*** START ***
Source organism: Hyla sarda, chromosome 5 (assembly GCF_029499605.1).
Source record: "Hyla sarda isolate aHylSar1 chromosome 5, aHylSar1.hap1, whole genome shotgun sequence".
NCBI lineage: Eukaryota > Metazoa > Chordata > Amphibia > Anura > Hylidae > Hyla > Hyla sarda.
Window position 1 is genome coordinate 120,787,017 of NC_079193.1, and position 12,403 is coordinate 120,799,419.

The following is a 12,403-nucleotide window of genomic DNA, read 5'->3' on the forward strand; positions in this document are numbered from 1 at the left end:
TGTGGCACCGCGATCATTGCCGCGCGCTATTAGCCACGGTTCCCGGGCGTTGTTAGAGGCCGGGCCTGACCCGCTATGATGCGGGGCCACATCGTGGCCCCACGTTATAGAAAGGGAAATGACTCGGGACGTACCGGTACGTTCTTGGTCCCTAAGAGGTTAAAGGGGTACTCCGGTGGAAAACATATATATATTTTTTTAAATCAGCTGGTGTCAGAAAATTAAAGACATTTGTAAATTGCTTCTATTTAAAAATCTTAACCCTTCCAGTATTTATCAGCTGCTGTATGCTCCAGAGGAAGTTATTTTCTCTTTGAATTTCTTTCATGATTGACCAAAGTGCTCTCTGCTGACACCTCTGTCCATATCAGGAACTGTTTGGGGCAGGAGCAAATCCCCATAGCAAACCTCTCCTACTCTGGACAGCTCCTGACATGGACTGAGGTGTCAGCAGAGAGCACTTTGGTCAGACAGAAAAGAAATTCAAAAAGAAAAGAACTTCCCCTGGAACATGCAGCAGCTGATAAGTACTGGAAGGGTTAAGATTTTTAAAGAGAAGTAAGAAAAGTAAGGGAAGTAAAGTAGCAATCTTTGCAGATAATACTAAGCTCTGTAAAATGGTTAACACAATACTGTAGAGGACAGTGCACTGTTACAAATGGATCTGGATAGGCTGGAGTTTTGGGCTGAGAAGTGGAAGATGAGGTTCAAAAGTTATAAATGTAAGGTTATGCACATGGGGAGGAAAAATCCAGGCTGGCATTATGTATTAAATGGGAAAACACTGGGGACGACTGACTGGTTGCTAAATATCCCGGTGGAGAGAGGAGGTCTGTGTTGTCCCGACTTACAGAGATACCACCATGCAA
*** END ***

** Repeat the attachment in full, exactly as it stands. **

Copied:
Source organism: Hyla sarda, chromosome 5 (assembly GCF_029499605.1).
Source record: "Hyla sarda isolate aHylSar1 chromosome 5, aHylSar1.hap1, whole genome shotgun sequence".
NCBI lineage: Eukaryota > Metazoa > Chordata > Amphibia > Anura > Hylidae > Hyla > Hyla sarda.
Window position 1 is genome coordinate 120,787,017 of NC_079193.1, and position 12,403 is coordinate 120,799,419.

The following is a 12,403-nucleotide window of genomic DNA, read 5'->3' on the forward strand; positions in this document are numbered from 1 at the left end:
TGTGGCACCGCGATCATTGCCGCGCGCTATTAGCCACGGTTCCCGGGCGTTGTTAGAGGCCGGGCCTGACCCGCTATGATGCGGGGCCACATCGTGGCCCCACGTTATAGAAAGGGAAATGACTCGGGACGTACCGGTACGTTCTTGGTCCCTAAGAGGTTAAAGGGGTACTCCGGTGGAAAACATATATATATTTTTTTAAATCAGCTGGTGTCAGAAAATTAAAGACATTTGTAAATTGCTTCTATTTAAAAATCTTAACCCTTCCAGTATTTATCAGCTGCTGTATGCTCCAGAGGAAGTTATTTTCTCTTTGAATTTCTTTCATGATTGACCAAAGTGCTCTCTGCTGACACCTCTGTCCATATCAGGAACTGTTTGGGGCAGGAGCAAATCCCCATAGCAAACCTCTCCTACTCTGGACAGCTCCTGACATGGACTGAGGTGTCAGCAGAGAGCACTTTGGTCAGACAGAAAAGAAATTCAAAAAGAAAAGAACTTCCCCTGGAACATGCAGCAGCTGATAAGTACTGGAAGGGTTAAGATTTTTAAAGAGAAGTAAGAAAAGTAAGGGAAGTAAAGTAGCAATCTTTGCAGATAATACTAAGCTCTGTAAAATGGTTAACACAATACTGTAGAGGACAGTGCACTGTTACAAATGGATCTGGATAGGCTGGAGTTTTGGGCTGAGAAGTGGAAGATGAGGTTCAAAAGTTATAAATGTAAGGTTATGCACATGGGGAGGAAAAATCCAGGCTGGCATTATGTATTAAATGGGAAAACACTGGGGACGACTGACTGGTTGCTAAATATCCCGGTGGAGAGAGGAGGTCTGTGTTGTCCCGACTTACAGAGATACCACCATGCAA